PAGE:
A partial eclipse of the Sun occurred on Thursday 25 March, 1819 UT (13 Mar, 1819 Old Style), with maximum eclipse at 23:44 UT. With only 13% of the Sun covered at maximum eclipse, this was a very marginal eclipse at best, and rather uninteresting.

Maximum eclipse was at 23:44:18 UT.

During this eclipse the Sun was 0.534° in apparent diameter, 0.2% larger than average. The Moon was just 4 days past perigee, making it relatively large. At maximum eclipse it was 0.531° in apparent diameter, which is around average. This has no real effect on this eclipse, since the Moon's central shadow misses the Earth, making this a partial eclipse. The statistics page has information on the ranges of the sizes of the Sun and Moon, and the Moon data page displays detailed information on the Moon's key dates.

Overview Map

This map sourced from NASA Goddard Space flight Center: GSFC Eclipse Web SiteGSFC Eclipse Web Site
The primary source of all the information on eclipses presented here at Hermit Eclipse. (NASA Goddard Space flight Center)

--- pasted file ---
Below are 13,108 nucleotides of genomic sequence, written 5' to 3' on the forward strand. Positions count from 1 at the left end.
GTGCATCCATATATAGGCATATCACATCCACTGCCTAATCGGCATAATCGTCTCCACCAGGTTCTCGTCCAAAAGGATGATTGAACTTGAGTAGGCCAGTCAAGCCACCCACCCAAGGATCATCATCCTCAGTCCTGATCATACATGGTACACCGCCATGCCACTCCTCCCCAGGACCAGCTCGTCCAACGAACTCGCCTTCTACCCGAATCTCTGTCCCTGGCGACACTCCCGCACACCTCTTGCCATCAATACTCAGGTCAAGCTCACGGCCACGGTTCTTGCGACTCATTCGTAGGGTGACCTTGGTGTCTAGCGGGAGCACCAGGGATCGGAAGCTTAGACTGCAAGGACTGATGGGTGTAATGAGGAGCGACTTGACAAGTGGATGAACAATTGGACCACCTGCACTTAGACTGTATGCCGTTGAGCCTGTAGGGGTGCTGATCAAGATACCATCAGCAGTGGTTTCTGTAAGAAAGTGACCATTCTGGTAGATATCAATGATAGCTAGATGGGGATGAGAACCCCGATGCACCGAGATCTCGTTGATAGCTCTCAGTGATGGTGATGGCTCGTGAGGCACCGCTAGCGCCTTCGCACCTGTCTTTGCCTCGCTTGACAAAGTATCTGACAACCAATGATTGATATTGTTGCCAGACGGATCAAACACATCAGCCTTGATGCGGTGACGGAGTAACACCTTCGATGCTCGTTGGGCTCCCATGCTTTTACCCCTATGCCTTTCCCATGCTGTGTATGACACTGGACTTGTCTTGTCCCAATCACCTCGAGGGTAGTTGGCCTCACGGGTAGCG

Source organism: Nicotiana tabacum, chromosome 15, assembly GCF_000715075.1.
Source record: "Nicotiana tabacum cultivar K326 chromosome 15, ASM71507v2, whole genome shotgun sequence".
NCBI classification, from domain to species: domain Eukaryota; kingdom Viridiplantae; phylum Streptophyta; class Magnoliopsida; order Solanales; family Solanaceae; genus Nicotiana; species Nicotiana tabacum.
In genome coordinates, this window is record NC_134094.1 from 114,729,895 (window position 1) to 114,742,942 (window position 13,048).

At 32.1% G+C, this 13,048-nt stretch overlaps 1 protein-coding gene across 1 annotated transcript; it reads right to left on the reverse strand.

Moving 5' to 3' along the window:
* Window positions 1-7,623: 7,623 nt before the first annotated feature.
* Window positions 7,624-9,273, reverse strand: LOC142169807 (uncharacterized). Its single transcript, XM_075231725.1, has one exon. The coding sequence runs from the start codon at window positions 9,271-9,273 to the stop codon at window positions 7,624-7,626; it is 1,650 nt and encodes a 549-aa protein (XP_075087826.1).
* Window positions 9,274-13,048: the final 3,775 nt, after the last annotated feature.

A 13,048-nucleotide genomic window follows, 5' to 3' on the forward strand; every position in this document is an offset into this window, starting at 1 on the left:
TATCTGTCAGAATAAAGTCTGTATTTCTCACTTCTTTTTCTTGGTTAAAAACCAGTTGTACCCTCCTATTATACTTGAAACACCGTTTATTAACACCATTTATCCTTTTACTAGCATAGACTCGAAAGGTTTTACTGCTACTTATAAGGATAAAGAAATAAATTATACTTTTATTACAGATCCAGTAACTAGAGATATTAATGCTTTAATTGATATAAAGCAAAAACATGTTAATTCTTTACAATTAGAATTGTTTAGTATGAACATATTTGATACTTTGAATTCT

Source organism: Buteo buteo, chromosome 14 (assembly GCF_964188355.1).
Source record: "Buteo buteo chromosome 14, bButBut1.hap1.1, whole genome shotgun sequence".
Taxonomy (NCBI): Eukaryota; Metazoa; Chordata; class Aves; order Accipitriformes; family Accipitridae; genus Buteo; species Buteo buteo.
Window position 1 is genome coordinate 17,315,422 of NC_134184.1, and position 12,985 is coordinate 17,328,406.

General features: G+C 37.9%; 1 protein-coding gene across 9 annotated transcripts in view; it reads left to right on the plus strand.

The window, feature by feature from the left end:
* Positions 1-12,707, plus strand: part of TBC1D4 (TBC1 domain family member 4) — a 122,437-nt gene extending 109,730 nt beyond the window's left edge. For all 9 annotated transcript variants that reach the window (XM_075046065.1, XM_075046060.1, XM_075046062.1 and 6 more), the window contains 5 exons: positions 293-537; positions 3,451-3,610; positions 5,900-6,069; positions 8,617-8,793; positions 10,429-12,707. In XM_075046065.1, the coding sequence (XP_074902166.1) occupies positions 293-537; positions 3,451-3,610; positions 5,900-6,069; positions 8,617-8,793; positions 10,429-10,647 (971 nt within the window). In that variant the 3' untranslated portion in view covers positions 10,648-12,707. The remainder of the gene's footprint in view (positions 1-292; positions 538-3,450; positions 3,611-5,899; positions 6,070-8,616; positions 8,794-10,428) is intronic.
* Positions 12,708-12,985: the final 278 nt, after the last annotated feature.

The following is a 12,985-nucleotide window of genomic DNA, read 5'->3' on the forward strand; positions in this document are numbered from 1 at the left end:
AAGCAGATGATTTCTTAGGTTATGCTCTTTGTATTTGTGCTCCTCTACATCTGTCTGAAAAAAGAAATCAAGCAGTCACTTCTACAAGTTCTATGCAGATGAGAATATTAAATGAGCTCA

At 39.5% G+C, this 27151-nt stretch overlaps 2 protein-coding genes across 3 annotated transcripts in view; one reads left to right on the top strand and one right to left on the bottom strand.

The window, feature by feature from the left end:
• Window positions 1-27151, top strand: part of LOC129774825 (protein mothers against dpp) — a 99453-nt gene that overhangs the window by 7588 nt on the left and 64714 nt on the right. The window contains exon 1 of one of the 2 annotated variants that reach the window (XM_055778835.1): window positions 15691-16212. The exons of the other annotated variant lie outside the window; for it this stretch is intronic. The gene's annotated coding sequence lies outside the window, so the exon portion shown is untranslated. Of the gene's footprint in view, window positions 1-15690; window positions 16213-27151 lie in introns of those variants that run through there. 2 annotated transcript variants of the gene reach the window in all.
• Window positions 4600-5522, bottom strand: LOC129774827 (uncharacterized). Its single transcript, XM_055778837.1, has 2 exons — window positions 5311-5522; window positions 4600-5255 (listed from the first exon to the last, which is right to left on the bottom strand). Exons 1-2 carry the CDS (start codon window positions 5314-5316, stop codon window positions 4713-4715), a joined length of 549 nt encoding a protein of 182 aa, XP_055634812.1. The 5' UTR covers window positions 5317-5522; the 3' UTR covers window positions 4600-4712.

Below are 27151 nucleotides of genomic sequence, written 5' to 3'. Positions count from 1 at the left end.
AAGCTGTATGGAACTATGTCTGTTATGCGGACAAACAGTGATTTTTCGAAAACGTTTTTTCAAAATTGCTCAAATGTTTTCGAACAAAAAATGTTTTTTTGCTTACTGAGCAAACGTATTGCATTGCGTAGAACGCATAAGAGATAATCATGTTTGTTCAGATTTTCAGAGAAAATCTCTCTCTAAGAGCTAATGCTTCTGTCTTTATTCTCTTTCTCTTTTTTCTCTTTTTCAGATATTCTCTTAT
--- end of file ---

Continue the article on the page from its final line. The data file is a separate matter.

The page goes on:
https://eclipse.gsfc.nasa.gov/eclipse.html
shows the visibility of the partial solar eclipse. (Click on it for the full-sized version.)

Eclipse Season and Saros Series

This eclipse season contains 3 eclipses:

This was the 71st eclipse in solar Saros series 107.The surrounding eclipses in this Saros series are:

This Saros series, solar Saros series 107, is linked to lunar Saros series 100. The nearest partner eclipses in that series are:

Eclipse Parameters

UT Date/time (max) 23:44:18 on 25 Mar UT TDT Date/time (max) 23:44:30 on 25 Mar TDT
Saros Series 107 Number in Series 70
Penumbral Magnitiude Central Magnitiude 0.1329
Gamma -1.4722 Path Width (km) 0
Delta T 0m12s Error ± 0m01s (95%)
Penumbral Duration Partial Duration
Total Duration
Partial Rating Total Rating
Sun Distance 149324671 km (46.1%) Moon Distance 375072 km (37.1%)
Sun Diameter 0.534° Moon Diameter 0.531° - 0.531°
Perigee 03:26 on 22 Mar UT Apogee 05:05 on 3 Apr UT

Note that while all dates and times on this site (except where noted) are in UT, which is within a second of civil time, the dates and times shown in NASA's eclipse listingsGSFC Eclipse Web Site
The primary source of all the information on eclipses presented here at Hermit Eclipse. (NASA Goddard Space flight Center)
https://eclipse.gsfc.nasa.gov/eclipse.html
are in the TDT timescale.

The Sun and Moon distances are shown in km, and as a percentage of their minimum - maximum distances; hence 0% is the closest possible (Earth's perihelion, or the Moon's closest possible perigee) and 100% is the farthest (aphelion, the farthest apogee). The statistics page has information on the ranges of sizes of the Sun and Moon, and the Moon data page displays detailed information on the Moon's key dates.

Data last updated: 2015-06-21 22:11:46 UTC.